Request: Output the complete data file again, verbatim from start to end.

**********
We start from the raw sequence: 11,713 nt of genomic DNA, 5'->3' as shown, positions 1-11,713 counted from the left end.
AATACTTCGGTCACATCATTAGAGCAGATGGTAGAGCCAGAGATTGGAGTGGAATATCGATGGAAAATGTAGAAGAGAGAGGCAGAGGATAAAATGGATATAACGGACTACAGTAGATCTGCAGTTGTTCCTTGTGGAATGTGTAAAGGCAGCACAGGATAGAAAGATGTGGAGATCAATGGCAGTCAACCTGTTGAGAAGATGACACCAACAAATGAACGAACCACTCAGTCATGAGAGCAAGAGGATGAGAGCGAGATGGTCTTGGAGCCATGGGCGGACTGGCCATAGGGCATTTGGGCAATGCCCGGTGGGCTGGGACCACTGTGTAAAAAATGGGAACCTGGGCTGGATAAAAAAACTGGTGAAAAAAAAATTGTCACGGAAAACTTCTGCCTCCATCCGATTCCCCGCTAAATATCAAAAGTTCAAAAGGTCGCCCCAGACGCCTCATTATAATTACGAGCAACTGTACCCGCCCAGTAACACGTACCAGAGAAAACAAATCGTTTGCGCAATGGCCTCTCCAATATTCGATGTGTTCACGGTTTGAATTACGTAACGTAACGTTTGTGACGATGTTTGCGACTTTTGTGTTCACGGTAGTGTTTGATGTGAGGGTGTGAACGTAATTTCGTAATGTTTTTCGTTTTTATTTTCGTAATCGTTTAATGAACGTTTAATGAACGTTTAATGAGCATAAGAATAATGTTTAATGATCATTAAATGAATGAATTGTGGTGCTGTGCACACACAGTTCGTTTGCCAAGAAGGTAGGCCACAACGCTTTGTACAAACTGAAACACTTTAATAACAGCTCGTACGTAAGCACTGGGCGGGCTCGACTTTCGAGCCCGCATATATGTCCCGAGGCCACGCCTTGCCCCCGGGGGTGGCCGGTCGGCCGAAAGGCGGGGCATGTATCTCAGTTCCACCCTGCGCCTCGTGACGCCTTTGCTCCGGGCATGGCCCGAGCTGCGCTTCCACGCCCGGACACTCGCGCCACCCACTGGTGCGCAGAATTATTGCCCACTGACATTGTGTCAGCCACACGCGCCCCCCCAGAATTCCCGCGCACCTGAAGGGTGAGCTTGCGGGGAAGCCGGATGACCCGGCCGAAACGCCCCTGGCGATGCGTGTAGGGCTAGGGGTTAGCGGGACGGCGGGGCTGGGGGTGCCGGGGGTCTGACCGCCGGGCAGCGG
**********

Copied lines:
We start from the raw sequence: 11,713 nt of genomic DNA, 5'->3' as shown, positions 1-11,713 counted from the left end.
AATACTTCGGTCACATCATTAGAGCAGATGGTAGAGCCAGAGATTGGAGTGGAATATCGATGGAAAATGTAGAAGAGAGAGGCAGAGGATAAAATGGATATAACGGACTACAGTAGATCTGCAGTTGTTCCTTGTGGAATGTGTAAAGGCAGCACAGGATAGAAAGATGTGGAGATCAATGGCAGTCAACCTGTTGAGAAGATGACACCAACAAATGAACGAACCACTCAGTCATGAGAGCAAGAGGATGAGAGCGAGATGGTCTTGGAGCCATGGGCGGACTGGCCATAGGGCATTTGGGCAATGCCCGGTGGGCTGGGACCACTGTGTAAAAAATGGGAACCTGGGCTGGATAAAAAAACTGGTGAAAAAAAAATTGTCACGGAAAACTTCTGCCTCCATCCGATTCCCCGCTAAATATCAAAAGTTCAAAAGGTCGCCCCAGACGCCTCATTATAATTACGAGCAACTGTACCCGCCCAGTAACACGTACCAGAGAAAACAAATCGTTTGCGCAATGGCCTCTCCAATATTCGATGTGTTCACGGTTTGAATTACGTAACGTAACGTTTGTGACGATGTTTGCGACTTTTGTGTTCACGGTAGTGTTTGATGTGAGGGTGTGAACGTAATTTCGTAATGTTTTTCGTTTTTATTTTCGTAATCGTTTAATGAACGTTTAATGAACGTTTAATGAGCATAAGAATAATGTTTAATGATCATTAAATGAATGAATTGTGGTGCTGTGCACACACAGTTCGTTTGCCAAGAAGGTAGGCCACAACGCTTTGTACAAACTGAAACACTTTAATAACAGCTCGTACGTAAGCACTGGGCGGGCTCGACTTTCGAGCCCGCATATATGTCCCGAGGCCACGCCTTGCCCCCGGGGGTGGCCGGTCGGCCGAAAGGCGGGGCATGTATCTCAGTTCCACCCTGCGCCTCGTGACGCCTTTGCTCCGGGCATGGCCCGAGCTGCGCTTCCACGCCCGGACACTCGCGCCACCCACTGGTGCGCAGAATTATTGCCCACTGACATTGTGTCAGCCACACGCGCCCCCCCAGAATTCCCGCGCACCTGAAGGGTGAGCTTGCGGGGAAGCCGGATGACCCGGCCGAAACGCCCCTGGCGATGCGTGTAGGGCTAGGGGTTAGCGGGACGGCGGGGCTGGGGGTGCCGGGGGTCTGACCGCCGGGCAGCGG